Change of HEART (Here for Equity, Advocacy, Reflection and Transformation) is a community-engaged research study with the overarching goal of making meaningful and sustainable improvements for Temple’s Black birthing people and their short- and long-term cardiovascular health. As part of this research, the Change of HEART study team is sponsoring anti-racism trainings, workshops and groups designed for Temple Health clinicians and staff that are involved in the care of Black birthing people and their infants throughout pregnancy and the first year postpartum.
Recognizing a one-time training is neither sufficient nor effective on its own, annual trainings will be followed by optional workshops to examine real world clinical and workplace scenarios shared by the group, as well as relevant topics identified through patient feedback.
Affinity groups are designed to be a place for people with similar backgrounds and identities to build a shared community that serves as a brave space for deeper learning and reflection.
Using the Crawford Bias Reduction Theory and Training (CBRT), a systematic approach for reducing biases, in a non-judgmental and positive environment, these trainings and groups will equip clinicians and staff with concrete skills to move from being reactive to bias, prejudice and racism, to being mindful and strategic in responses and actions.
Heart disease (e.g., heart attack, stroke) is the leading cause of maternal death in the United States, responsible for nearly 50 percent of pregnancy-related deaths among Black women and birthing people, three times the rate of white women, and is largely preventable. The overarching goal of this research is to make meaningful and sustainable improvements for Temple’s Black birthing people and their short and long-term cardiovascular health. The purpose of this research is to lower blood pressure and encourage healthy body weight in Black women and birthing people who receive care at Temple with the goal of trying to improve maternal heart health.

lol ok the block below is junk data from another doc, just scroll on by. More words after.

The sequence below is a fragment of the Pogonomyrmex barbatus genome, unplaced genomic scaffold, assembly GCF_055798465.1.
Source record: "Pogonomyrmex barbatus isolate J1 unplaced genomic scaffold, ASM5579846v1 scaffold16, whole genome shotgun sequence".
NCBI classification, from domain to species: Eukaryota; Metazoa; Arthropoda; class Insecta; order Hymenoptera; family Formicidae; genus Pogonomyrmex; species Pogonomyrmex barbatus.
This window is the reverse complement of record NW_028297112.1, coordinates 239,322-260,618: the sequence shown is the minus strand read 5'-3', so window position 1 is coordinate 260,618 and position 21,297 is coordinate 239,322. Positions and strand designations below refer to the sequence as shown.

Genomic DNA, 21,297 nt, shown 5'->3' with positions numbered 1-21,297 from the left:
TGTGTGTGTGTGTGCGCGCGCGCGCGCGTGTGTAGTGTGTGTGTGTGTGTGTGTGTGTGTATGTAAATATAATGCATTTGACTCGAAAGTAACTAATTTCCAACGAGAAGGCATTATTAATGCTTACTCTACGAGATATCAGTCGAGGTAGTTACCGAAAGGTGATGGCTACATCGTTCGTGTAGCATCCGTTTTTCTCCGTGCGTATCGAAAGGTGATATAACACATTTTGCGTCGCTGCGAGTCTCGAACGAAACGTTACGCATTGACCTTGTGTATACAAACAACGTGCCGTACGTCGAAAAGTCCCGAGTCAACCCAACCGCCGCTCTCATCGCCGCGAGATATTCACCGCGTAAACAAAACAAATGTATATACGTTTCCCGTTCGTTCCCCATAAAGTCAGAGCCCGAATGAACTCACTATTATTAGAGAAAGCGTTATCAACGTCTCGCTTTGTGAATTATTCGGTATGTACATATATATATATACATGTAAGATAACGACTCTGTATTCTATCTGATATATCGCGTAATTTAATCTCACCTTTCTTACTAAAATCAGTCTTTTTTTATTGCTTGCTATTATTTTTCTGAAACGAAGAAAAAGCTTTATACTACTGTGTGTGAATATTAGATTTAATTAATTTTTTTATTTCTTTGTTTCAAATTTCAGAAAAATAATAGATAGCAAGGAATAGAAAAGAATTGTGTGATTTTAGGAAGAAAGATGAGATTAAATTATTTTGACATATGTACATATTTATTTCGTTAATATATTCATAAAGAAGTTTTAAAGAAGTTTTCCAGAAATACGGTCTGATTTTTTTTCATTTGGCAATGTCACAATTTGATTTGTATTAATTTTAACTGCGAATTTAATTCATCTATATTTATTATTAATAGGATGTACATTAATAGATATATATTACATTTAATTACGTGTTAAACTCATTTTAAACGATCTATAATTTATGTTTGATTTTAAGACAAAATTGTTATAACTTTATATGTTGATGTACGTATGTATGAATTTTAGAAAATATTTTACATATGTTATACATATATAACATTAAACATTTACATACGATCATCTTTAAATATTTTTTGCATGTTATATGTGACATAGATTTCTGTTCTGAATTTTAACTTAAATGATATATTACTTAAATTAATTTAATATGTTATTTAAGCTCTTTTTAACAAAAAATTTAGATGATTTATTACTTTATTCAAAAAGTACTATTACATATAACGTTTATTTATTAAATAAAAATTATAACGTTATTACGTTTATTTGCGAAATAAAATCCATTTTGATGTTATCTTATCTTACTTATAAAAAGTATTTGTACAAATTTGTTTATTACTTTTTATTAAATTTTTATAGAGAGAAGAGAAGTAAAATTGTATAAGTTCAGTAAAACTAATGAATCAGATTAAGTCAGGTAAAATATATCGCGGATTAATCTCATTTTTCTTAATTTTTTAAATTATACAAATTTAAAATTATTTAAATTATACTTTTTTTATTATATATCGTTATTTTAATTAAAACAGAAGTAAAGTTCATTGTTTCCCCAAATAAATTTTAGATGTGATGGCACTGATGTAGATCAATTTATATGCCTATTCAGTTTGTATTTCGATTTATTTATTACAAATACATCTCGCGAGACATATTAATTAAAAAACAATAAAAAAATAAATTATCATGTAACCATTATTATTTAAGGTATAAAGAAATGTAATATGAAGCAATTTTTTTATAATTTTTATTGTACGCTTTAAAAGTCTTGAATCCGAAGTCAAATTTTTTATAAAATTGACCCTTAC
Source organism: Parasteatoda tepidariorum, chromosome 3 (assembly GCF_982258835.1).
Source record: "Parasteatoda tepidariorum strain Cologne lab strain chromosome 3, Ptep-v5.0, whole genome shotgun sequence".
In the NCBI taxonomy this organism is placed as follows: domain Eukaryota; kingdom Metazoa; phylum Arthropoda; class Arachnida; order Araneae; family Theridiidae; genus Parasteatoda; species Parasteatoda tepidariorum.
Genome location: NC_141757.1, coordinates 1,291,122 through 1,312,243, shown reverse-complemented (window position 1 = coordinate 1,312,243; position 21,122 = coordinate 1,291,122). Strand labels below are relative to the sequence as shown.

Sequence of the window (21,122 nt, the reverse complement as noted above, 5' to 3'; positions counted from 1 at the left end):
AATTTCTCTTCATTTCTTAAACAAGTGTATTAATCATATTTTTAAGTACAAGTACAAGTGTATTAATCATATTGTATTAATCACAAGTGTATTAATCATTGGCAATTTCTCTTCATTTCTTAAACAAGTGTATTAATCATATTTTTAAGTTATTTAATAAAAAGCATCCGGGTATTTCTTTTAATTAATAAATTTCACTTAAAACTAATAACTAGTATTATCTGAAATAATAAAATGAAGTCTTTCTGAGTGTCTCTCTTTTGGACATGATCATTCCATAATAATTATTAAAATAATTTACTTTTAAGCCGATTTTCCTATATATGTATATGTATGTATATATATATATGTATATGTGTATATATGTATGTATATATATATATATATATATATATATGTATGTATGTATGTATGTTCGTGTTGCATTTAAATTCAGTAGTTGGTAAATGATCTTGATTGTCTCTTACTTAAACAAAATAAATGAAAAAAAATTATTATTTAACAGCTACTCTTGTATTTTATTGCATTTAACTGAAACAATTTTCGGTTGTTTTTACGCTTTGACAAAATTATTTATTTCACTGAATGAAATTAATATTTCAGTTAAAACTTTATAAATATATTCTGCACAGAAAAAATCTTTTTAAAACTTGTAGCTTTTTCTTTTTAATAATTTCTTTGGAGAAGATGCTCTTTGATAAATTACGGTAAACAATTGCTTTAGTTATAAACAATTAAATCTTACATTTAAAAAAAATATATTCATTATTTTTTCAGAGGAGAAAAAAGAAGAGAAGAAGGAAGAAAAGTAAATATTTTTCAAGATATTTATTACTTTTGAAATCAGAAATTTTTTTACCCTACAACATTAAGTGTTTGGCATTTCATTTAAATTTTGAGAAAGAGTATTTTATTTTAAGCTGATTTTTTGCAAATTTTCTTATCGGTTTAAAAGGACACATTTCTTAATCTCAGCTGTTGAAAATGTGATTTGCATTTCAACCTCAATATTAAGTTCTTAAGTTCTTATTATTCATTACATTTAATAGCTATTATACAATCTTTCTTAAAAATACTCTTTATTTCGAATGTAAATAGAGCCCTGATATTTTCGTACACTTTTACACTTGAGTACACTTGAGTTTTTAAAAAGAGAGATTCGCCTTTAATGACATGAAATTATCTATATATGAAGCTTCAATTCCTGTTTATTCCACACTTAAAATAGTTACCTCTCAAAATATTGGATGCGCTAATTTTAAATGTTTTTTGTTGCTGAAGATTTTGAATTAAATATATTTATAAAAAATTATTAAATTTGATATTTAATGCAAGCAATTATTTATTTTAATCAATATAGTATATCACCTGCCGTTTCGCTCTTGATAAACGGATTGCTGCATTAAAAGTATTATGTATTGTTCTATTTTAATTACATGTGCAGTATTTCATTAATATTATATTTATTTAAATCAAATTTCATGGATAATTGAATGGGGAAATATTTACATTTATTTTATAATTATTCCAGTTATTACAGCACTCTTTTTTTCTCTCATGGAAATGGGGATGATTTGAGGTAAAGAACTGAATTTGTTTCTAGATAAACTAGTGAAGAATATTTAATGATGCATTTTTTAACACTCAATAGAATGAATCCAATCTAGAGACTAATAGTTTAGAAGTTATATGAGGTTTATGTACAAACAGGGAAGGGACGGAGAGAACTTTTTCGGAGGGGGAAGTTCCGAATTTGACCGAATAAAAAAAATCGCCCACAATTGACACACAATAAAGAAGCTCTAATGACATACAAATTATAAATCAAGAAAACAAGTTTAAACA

The Change of HEART (Here for Equity, Advocacy, Reflection and Transformation) Program is a collaboration among community providers and thought leaders from Philadelphia’s Maternal Wellness Village, clinicians and staff from Temple Health, including Temple Obstetricians Dr. Gail Herrine and Dr. Wadia Mulla as study co-investigators, and researchers from Temple University’s Program for Maternal Health Equity. The full study investigative team also includes academics and researchers from other institutions in Philadelphia (Drexel and Jefferson) and beyond (Duke and Columbia) as well as the Change of HEART Community Advisory Board (CAB) with its 9 members representing Black parents, doulas, nurses, midwives, lactation consultants and physicians who offer additional input and wisdom from their lived and professional experiences.
At the core of our approach is the recognition that authentic systems-level change to improve maternal health equity is most effective when it centers partnerships with impacted communities, honors community knowledge, and equalizes power between academics and community members. However, we also recognize that health equity research often does not elicit and address the practical needs of the stakeholders responsible for implementing health care delivery interventions at institutions working to achieve better outcomes. Therefore, our inclusive approach to this research spans a wide range of stakeholder groups in recognition that all voices must be heard, and all experiences must be valued in order to effectively and respectfully implement our study.